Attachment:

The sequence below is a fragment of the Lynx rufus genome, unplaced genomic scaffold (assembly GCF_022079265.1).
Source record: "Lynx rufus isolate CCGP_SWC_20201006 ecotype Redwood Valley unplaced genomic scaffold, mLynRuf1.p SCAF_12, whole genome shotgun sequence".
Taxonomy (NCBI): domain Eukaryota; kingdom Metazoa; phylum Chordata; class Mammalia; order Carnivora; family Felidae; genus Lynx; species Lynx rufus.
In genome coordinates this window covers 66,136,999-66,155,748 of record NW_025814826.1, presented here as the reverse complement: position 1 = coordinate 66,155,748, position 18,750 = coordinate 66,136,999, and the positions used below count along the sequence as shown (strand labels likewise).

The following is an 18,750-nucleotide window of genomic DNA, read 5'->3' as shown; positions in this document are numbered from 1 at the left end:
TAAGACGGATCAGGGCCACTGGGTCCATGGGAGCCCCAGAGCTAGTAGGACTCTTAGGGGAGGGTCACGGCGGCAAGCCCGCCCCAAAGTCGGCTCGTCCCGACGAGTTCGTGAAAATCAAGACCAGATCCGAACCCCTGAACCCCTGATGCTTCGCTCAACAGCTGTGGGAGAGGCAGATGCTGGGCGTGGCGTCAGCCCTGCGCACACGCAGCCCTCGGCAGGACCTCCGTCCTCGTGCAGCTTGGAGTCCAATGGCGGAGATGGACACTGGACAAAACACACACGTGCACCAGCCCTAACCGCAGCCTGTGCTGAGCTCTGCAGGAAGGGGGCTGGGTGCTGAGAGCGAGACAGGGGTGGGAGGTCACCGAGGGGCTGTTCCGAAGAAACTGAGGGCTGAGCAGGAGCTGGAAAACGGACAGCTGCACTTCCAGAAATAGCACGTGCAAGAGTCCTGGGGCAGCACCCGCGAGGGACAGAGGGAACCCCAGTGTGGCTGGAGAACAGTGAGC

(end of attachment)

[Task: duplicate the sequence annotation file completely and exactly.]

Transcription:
The sequence below is a fragment of the Lynx rufus genome, unplaced genomic scaffold (assembly GCF_022079265.1).
Source record: "Lynx rufus isolate CCGP_SWC_20201006 ecotype Redwood Valley unplaced genomic scaffold, mLynRuf1.p SCAF_12, whole genome shotgun sequence".
Taxonomy (NCBI): domain Eukaryota; kingdom Metazoa; phylum Chordata; class Mammalia; order Carnivora; family Felidae; genus Lynx; species Lynx rufus.
In genome coordinates this window covers 66,136,999-66,155,748 of record NW_025814826.1, presented here as the reverse complement: position 1 = coordinate 66,155,748, position 18,750 = coordinate 66,136,999, and the positions used below count along the sequence as shown (strand labels likewise).

The following is an 18,750-nucleotide window of genomic DNA, read 5'->3' as shown; positions in this document are numbered from 1 at the left end:
TAAGACGGATCAGGGCCACTGGGTCCATGGGAGCCCCAGAGCTAGTAGGACTCTTAGGGGAGGGTCACGGCGGCAAGCCCGCCCCAAAGTCGGCTCGTCCCGACGAGTTCGTGAAAATCAAGACCAGATCCGAACCCCTGAACCCCTGATGCTTCGCTCAACAGCTGTGGGAGAGGCAGATGCTGGGCGTGGCGTCAGCCCTGCGCACACGCAGCCCTCGGCAGGACCTCCGTCCTCGTGCAGCTTGGAGTCCAATGGCGGAGATGGACACTGGACAAAACACACACGTGCACCAGCCCTAACCGCAGCCTGTGCTGAGCTCTGCAGGAAGGGGGCTGGGTGCTGAGAGCGAGACAGGGGTGGGAGGTCACCGAGGGGCTGTTCCGAAGAAACTGAGGGCTGAGCAGGAGCTGGAAAACGGACAGCTGCACTTCCAGAAATAGCACGTGCAAGAGTCCTGGGGCAGCACCCGCGAGGGACAGAGGGAACCCCAGTGTGGCTGGAGAACAGTGAGC